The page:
Medicine Lake

The US Department of the Interior is set to decide by November 1 whether to reverse a Clinton-era denial of geothermal development in the Medicine Lake Highlands, a caldera sacred to the Modoc, Shasta, Pit River and other Native American tribes.
In May 2000, regulators denied energy giant Calpine’s application to build geothermal plants at the Highlands’ Telephone Flat; Calpine quickly filed a $100 million takings suit against the
government. In February 2002, a settlement forced regulators to reconsider the denial. If the denial stands, Calpine will pursue the takings suit, says Bureau of Land Management (BLM) project manager Sean Haggerty, and “let the best attorneys win.”
In a hint of how its parent agency might rule, Haggerty’s BLM has already permitted Calpine to build a pipe from an approved exploratory project nearby, send geothermal brine through it, and dump it in old wells at Telephone Flat, despite its protection within a US Traditional Cultural District.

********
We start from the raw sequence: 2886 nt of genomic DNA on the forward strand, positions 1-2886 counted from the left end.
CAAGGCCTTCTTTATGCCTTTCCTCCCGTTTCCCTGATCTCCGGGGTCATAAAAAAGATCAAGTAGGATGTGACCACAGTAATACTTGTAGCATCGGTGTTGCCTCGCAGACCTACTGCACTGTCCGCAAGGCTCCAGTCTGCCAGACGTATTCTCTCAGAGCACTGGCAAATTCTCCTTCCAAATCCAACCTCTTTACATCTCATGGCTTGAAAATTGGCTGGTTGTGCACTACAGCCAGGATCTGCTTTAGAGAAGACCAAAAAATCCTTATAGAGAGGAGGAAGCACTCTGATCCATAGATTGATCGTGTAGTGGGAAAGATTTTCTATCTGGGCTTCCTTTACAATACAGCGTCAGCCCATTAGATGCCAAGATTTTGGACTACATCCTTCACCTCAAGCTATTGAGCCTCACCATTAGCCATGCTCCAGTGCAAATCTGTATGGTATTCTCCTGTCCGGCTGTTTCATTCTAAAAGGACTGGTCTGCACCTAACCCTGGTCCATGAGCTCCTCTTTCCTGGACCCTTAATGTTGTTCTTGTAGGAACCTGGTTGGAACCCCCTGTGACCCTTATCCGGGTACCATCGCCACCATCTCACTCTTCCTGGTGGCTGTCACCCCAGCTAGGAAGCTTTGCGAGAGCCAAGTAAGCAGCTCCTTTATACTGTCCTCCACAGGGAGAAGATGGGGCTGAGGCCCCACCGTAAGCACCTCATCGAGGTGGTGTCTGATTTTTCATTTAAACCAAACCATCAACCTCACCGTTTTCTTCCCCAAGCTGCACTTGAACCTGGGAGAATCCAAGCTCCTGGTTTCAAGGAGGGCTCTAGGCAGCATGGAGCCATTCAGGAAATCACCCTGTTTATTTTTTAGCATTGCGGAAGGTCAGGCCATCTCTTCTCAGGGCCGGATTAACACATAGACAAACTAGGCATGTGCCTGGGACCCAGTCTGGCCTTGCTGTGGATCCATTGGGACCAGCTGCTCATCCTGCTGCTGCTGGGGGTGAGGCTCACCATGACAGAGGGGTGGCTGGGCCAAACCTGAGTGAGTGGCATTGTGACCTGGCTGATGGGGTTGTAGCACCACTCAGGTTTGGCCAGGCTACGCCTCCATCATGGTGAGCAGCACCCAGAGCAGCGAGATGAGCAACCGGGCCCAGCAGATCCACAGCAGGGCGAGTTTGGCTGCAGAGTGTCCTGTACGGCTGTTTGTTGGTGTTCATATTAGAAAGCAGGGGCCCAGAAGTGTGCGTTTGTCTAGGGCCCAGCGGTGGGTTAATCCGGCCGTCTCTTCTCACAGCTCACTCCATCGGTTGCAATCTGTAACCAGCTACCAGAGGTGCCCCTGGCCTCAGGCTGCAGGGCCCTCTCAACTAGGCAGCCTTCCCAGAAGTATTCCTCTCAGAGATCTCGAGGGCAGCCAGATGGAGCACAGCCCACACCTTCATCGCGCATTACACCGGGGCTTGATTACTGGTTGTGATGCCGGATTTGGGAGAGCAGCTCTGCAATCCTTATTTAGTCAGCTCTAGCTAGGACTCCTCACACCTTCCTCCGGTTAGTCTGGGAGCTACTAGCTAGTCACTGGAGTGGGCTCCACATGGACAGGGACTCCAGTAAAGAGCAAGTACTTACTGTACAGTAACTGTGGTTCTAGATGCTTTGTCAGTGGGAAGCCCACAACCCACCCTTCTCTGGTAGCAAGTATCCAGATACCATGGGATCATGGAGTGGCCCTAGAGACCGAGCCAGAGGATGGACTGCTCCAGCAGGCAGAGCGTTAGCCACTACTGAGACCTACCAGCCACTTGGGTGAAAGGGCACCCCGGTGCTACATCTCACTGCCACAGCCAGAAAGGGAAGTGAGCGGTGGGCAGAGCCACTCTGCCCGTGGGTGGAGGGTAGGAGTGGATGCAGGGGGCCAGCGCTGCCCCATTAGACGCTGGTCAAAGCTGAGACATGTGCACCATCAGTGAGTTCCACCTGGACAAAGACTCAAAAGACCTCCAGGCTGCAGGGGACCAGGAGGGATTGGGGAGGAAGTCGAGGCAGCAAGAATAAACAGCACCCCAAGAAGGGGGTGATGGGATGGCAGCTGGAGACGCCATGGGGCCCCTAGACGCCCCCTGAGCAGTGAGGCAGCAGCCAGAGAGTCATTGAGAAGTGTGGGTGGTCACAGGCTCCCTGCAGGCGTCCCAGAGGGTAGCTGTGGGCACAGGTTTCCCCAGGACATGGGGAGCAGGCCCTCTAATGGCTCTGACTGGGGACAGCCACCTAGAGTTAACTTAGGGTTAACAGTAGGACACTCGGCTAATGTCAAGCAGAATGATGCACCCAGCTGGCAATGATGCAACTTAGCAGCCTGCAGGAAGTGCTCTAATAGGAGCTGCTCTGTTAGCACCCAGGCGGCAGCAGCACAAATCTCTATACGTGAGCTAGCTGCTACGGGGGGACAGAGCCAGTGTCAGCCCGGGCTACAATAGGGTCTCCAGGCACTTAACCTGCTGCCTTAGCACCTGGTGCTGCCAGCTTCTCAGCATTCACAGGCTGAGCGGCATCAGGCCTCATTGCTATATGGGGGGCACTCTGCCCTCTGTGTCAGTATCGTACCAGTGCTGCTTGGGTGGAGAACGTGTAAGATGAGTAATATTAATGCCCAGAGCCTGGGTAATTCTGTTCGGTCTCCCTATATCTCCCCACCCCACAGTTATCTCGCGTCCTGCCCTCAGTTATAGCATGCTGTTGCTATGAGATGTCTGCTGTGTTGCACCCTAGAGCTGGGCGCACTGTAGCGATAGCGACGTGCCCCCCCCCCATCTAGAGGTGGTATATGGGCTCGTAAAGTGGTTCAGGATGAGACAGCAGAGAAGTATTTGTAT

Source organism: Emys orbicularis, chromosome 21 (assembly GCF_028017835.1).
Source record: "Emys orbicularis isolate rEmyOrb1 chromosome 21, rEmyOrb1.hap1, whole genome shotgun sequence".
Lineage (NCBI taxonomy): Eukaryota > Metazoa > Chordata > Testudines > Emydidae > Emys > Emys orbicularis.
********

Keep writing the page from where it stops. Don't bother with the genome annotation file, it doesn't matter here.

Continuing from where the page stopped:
“It’s a broken promise, ” said Michelle Berdistchevsky of the Native Coalition for Medicine Lake Highlands Defense. “Reopening this decision is an issue not only of the sacredness of Medicine Lake Highlands, but also of the relationship of the government to Native Americans.”

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